• Baptist Eye Center
  • 4261 Stockton Drive


What is entropion?

Entropion is a medical condition in which the eyelid (usually the lower lid) folds inward. It is very uncomfortable, as the eyelashes constantly rub against the cornea.

The upper or lower eyelid can be involved, and one or both eyes may possibly be affected. When entropion occurs in both eyes, this is known as "bilateral entropion." Trachoma infection may possibly cause scarring of the inner eyelid, which may possibly cause entropion. In {human} cases, this condition is most common to people over 60 years of age.

Four basic anatomic defects which may possibly lead to entropion:

  1. Horizontal lid laxity
  2. disinsertion or attenuation of retractors
  3. preseptal orbicularis overiding the pretarsal orbicularis muscle
  4. enophthalmos


Patients also find relief by pulling the lower eyelid away from the eye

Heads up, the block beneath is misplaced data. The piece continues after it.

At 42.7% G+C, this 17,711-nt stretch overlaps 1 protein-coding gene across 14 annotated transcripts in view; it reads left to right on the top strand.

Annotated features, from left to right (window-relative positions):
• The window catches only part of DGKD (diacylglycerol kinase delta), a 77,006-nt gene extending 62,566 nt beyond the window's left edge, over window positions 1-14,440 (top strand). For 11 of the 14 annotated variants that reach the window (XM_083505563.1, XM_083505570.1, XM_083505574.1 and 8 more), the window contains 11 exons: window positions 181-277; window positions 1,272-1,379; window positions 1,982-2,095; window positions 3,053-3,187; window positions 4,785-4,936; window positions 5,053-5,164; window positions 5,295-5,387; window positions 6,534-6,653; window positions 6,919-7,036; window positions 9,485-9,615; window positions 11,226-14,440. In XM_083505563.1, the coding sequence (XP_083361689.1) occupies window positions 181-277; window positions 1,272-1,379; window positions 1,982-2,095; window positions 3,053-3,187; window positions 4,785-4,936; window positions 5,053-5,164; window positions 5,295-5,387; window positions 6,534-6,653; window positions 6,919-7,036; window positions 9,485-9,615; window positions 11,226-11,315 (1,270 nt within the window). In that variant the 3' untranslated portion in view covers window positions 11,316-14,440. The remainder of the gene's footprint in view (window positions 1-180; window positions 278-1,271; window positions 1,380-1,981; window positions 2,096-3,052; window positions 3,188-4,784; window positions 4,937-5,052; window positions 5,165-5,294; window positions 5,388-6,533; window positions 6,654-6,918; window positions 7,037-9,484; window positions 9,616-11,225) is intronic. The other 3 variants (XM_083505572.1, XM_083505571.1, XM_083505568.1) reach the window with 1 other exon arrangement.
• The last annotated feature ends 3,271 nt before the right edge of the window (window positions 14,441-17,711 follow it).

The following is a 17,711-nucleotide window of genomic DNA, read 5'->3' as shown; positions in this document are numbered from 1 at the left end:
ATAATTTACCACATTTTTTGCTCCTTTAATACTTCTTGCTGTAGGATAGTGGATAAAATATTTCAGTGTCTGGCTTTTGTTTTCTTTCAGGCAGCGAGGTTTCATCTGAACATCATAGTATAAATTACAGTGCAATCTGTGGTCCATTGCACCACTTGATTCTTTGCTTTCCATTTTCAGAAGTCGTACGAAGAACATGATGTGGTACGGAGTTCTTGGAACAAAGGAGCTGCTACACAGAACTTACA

Forms of Entropion

  • Congenital
    • rare
    • differentiate from epiblepharon
    • treat by excising skin and orbicularis below eyelid margin
  • Acute Spastic
    • due to ocular inflammation and irritation
    • Treat underlying disease or quickert suture
  • Involutional entropion
    • Etiologies  
      • laxity or defect of the lower eyelid retractors (involutional=senile), due to lid retratctor dehiscence of the lower eyelid retractors (analogue of mueller's muscle) or of capsulopapebral fascia (analogue of levator)
      • horizontal eyelid laxity
      • preseptal orbicularis override
      • enophthalmos
    • Treatment
      • Thermal cautery
      • quickert suture
      • re-attachment of lower eyelid retractors
      • full thickness horizontal eyelid lid splitting and marginal rotation
      • orbicularis muscle tightening procedures
      • horizontal lid shorteing
      • tarsal strip


EtiologyCicatricial entropions

    • trauma
    • inflammation
    • pemphigus
    • pemphigoid
    • stevens-johnson syndrome
    • trachoma
  • Treatment
    • contact lenses
    • epilation
    • lubrication
    • mucous membrane graft
    • scleral grafts